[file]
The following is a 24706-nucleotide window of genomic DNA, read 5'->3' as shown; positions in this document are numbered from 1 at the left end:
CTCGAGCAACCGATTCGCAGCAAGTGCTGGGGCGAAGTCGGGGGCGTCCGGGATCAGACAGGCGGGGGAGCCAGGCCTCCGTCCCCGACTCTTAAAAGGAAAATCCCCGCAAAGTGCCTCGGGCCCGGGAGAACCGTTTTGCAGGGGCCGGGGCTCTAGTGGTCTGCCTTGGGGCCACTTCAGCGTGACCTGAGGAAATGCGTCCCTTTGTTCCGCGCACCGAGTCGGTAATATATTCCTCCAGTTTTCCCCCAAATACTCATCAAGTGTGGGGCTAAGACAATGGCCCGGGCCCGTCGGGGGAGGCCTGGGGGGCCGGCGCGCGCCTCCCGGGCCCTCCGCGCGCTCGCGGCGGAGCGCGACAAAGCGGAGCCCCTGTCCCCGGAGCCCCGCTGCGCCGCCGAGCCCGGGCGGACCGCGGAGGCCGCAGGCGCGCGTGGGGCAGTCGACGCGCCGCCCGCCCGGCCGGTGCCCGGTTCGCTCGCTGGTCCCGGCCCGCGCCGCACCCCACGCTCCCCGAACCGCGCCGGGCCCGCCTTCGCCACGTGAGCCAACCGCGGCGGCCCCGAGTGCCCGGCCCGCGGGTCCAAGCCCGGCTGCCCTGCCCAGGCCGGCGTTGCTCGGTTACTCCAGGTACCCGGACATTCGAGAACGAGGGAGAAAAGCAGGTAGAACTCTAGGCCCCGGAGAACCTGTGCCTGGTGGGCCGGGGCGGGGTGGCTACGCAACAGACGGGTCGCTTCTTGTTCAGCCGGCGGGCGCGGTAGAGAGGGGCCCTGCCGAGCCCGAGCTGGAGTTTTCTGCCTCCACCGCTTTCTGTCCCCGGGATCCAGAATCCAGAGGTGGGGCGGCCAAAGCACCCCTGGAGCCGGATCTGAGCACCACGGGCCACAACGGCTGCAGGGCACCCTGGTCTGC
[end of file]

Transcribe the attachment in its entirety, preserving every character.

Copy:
The following is a 24706-nucleotide window of genomic DNA, read 5'->3' as shown; positions in this document are numbered from 1 at the left end:
CTCGAGCAACCGATTCGCAGCAAGTGCTGGGGCGAAGTCGGGGGCGTCCGGGATCAGACAGGCGGGGGAGCCAGGCCTCCGTCCCCGACTCTTAAAAGGAAAATCCCCGCAAAGTGCCTCGGGCCCGGGAGAACCGTTTTGCAGGGGCCGGGGCTCTAGTGGTCTGCCTTGGGGCCACTTCAGCGTGACCTGAGGAAATGCGTCCCTTTGTTCCGCGCACCGAGTCGGTAATATATTCCTCCAGTTTTCCCCCAAATACTCATCAAGTGTGGGGCTAAGACAATGGCCCGGGCCCGTCGGGGGAGGCCTGGGGGGCCGGCGCGCGCCTCCCGGGCCCTCCGCGCGCTCGCGGCGGAGCGCGACAAAGCGGAGCCCCTGTCCCCGGAGCCCCGCTGCGCCGCCGAGCCCGGGCGGACCGCGGAGGCCGCAGGCGCGCGTGGGGCAGTCGACGCGCCGCCCGCCCGGCCGGTGCCCGGTTCGCTCGCTGGTCCCGGCCCGCGCCGCACCCCACGCTCCCCGAACCGCGCCGGGCCCGCCTTCGCCACGTGAGCCAACCGCGGCGGCCCCGAGTGCCCGGCCCGCGGGTCCAAGCCCGGCTGCCCTGCCCAGGCCGGCGTTGCTCGGTTACTCCAGGTACCCGGACATTCGAGAACGAGGGAGAAAAGCAGGTAGAACTCTAGGCCCCGGAGAACCTGTGCCTGGTGGGCCGGGGCGGGGTGGCTACGCAACAGACGGGTCGCTTCTTGTTCAGCCGGCGGGCGCGGTAGAGAGGGGCCCTGCCGAGCCCGAGCTGGAGTTTTCTGCCTCCACCGCTTTCTGTCCCCGGGATCCAGAATCCAGAGGTGGGGCGGCCAAAGCACCCCTGGAGCCGGATCTGAGCACCACGGGCCACAACGGCTGCAGGGCACCCTGGTCTGC